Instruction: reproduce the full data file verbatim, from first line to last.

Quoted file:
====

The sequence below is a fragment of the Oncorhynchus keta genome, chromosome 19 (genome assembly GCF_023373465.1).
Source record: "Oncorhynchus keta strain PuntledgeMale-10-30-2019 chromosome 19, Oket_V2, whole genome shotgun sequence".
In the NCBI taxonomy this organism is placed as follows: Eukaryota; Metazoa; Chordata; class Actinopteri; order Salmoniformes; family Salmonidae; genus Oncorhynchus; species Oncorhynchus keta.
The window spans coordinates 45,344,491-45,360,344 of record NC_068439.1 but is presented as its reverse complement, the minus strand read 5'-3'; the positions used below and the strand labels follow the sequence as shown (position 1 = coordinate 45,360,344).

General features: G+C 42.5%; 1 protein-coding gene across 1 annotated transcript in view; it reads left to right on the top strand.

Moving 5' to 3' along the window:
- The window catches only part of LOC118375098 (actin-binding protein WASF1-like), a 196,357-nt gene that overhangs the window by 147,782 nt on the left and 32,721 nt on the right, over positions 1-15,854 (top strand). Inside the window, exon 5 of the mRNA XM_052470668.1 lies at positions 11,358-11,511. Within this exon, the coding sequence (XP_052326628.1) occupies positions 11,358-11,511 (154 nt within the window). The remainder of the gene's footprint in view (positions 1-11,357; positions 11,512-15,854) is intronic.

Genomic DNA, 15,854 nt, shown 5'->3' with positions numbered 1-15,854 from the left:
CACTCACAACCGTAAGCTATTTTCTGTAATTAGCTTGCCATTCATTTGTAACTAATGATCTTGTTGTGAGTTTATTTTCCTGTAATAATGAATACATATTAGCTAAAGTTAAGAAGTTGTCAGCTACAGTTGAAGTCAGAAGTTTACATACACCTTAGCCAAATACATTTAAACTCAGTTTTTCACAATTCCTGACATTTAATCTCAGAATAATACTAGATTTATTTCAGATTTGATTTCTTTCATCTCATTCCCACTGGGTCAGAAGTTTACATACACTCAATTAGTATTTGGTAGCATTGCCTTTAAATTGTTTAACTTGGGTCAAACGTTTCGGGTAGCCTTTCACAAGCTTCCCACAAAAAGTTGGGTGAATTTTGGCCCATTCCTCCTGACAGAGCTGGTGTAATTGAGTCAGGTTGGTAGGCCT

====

The sequence below is a fragment of the Oncorhynchus keta genome, chromosome 19 (genome assembly GCF_023373465.1).
Source record: "Oncorhynchus keta strain PuntledgeMale-10-30-2019 chromosome 19, Oket_V2, whole genome shotgun sequence".
In the NCBI taxonomy this organism is placed as follows: Eukaryota; Metazoa; Chordata; class Actinopteri; order Salmoniformes; family Salmonidae; genus Oncorhynchus; species Oncorhynchus keta.
The window spans coordinates 45,344,491-45,360,344 of record NC_068439.1 but is presented as its reverse complement, the minus strand read 5'-3'; the positions used below and the strand labels follow the sequence as shown (position 1 = coordinate 45,360,344).

General features: G+C 42.5%; 1 protein-coding gene across 1 annotated transcript in view; it reads left to right on the top strand.

Moving 5' to 3' along the window:
- The window catches only part of LOC118375098 (actin-binding protein WASF1-like), a 196,357-nt gene that overhangs the window by 147,782 nt on the left and 32,721 nt on the right, over positions 1-15,854 (top strand). Inside the window, exon 5 of the mRNA XM_052470668.1 lies at positions 11,358-11,511. Within this exon, the coding sequence (XP_052326628.1) occupies positions 11,358-11,511 (154 nt within the window). The remainder of the gene's footprint in view (positions 1-11,357; positions 11,512-15,854) is intronic.

Genomic DNA, 15,854 nt, shown 5'->3' with positions numbered 1-15,854 from the left:
CACTCACAACCGTAAGCTATTTTCTGTAATTAGCTTGCCATTCATTTGTAACTAATGATCTTGTTGTGAGTTTATTTTCCTGTAATAATGAATACATATTAGCTAAAGTTAAGAAGTTGTCAGCTACAGTTGAAGTCAGAAGTTTACATACACCTTAGCCAAATACATTTAAACTCAGTTTTTCACAATTCCTGACATTTAATCTCAGAATAATACTAGATTTATTTCAGATTTGATTTCTTTCATCTCATTCCCACTGGGTCAGAAGTTTACATACACTCAATTAGTATTTGGTAGCATTGCCTTTAAATTGTTTAACTTGGGTCAAACGTTTCGGGTAGCCTTTCACAAGCTTCCCACAAAAAGTTGGGTGAATTTTGGCCCATTCCTCCTGACAGAGCTGGTGTAATTGAGTCAGGTTGGTAGGCCT